I have watched my father rage against my mother, calling her a whore who spreads her love open to the Saints and to Mary, as well as to the Lord. I have watched him vent his wrath at her, yelling and degrading her while telling her that her head is Satan. I have watched him beat her as a vile wretch for her adherence to tradition and solemn ritualized service, and for making the bread of the body a dry wafer.

I have watched my mother scream at my father, calling him a wild donkey, an ass, who submits himself to no authority but his own, and that self-appointed and not from God. I have watched my mother slap and punch my father for his wild energetic worship and tear him apart for his disrespect for the Lord’s earthly mother, Mary. I have watched my mother rage against my father as a man of false faith, a godless demoniac doomed for hell.

Am I a Catholic?

Yes, I am.

Am I a Protestant?

Yes, I am.

Son of my mother, offshoot of my father, I love both my parents. They do not see they both have a love for Yahweh God. They do not see they both long to serve His Son, their Lord, Jesus. They do not see the affection they both have to proclaim His gospel. They do not see the love they both have for the lost, the hurting, the orphan, and the widow.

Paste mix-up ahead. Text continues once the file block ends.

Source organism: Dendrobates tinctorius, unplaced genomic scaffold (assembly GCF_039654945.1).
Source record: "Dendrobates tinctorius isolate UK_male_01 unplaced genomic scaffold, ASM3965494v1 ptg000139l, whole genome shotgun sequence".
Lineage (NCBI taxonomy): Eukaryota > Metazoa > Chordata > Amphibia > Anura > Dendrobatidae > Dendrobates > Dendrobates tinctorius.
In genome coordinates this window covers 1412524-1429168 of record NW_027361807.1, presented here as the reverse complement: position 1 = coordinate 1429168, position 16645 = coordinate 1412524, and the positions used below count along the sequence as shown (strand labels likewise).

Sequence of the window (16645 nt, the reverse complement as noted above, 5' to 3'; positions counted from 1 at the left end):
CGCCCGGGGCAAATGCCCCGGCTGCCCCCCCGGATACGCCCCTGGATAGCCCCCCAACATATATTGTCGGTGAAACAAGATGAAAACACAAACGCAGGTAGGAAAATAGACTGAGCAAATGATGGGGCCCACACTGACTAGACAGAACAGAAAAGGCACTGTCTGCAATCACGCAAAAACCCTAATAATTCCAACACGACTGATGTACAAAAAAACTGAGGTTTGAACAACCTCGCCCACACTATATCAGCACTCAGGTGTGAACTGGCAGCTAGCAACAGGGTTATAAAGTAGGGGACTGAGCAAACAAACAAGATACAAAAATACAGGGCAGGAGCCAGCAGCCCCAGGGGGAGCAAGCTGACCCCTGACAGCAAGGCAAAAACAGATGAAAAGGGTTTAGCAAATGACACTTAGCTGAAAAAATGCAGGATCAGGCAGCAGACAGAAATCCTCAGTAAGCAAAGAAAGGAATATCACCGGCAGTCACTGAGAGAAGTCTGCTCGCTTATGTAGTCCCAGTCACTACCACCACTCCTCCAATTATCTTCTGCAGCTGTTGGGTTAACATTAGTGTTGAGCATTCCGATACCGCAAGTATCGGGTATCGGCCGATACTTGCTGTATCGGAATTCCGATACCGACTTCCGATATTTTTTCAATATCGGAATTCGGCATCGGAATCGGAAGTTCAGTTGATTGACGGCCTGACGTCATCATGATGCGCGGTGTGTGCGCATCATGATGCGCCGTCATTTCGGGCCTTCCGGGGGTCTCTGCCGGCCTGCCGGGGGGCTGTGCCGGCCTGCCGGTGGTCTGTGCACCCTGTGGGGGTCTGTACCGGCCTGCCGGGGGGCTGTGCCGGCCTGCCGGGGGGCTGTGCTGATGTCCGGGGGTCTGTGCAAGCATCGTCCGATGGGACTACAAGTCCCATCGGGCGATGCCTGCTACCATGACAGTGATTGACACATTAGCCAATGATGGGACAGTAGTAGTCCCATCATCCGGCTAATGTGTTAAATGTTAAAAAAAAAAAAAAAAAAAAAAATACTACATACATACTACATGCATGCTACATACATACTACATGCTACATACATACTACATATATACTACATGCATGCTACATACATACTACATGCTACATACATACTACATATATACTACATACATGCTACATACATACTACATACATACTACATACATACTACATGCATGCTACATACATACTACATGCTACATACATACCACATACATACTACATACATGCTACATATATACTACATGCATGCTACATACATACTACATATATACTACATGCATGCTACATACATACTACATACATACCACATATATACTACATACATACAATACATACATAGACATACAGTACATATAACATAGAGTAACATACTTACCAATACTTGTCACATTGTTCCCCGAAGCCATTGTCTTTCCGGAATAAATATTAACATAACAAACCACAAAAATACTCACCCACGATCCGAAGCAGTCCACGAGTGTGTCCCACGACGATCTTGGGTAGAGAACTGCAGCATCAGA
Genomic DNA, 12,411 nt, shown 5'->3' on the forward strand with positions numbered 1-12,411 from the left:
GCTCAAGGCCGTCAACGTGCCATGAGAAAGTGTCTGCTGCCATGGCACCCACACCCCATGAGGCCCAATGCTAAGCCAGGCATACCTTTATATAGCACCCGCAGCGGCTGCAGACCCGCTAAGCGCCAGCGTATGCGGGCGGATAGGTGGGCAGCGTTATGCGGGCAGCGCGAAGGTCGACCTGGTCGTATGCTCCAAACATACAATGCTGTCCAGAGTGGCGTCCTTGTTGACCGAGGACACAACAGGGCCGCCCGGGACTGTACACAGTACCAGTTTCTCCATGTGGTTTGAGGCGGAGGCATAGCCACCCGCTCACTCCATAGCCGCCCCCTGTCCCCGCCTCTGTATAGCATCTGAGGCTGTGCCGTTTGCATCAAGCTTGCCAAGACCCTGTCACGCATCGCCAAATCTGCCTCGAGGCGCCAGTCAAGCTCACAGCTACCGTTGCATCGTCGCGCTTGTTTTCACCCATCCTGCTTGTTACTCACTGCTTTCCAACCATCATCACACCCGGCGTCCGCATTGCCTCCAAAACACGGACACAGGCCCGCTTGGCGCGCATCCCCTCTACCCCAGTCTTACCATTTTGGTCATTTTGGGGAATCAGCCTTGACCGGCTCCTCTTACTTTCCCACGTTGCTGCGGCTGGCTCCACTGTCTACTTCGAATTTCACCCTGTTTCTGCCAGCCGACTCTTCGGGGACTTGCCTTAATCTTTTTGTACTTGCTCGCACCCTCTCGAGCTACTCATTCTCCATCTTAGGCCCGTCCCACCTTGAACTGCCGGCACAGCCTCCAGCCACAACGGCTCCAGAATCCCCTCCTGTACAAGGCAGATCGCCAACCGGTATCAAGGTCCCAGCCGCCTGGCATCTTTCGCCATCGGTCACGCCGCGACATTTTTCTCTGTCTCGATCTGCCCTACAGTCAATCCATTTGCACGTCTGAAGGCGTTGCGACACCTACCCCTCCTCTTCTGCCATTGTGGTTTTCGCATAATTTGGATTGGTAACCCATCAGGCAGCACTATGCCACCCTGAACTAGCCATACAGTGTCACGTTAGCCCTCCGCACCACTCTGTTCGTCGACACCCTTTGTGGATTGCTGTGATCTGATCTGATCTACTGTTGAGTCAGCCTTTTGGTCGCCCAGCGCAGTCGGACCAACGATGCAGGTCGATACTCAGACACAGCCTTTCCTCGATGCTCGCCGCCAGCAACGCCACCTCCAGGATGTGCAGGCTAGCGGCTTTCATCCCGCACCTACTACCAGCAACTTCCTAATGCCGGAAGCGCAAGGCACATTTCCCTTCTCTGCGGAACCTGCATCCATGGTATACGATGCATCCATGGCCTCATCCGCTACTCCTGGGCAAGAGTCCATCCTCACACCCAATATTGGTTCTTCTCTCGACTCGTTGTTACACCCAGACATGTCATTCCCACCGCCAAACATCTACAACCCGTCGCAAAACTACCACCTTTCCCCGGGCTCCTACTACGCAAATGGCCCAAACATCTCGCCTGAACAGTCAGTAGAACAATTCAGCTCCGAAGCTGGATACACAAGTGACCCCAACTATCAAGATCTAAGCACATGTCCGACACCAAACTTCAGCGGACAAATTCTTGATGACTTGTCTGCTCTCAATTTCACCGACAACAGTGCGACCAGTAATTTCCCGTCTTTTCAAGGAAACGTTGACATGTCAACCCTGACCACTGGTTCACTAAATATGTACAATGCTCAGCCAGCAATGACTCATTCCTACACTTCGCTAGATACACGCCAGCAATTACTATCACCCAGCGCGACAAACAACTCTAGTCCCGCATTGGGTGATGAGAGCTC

They have forgotten why they were in love—the unity of adoration that made them one and the same child of The One.

I am the child of their oneness. I am both Catholic and Protestant, and yet, I am truly neither at the same time.

Born of the Catholics, sent to the Protestants by Yahweh, God of all who is all and all, and in all, blessed forever. Amen. Amen.

I am a child of both my parents, product of their union, of their joint and one faith, their first love before their dissolution over precepts contrived by men bent on their own gain and power and adoration and not love of God Most High.

Am I Catholic? Yes, I am.

Am I Protestant? Yes, I am.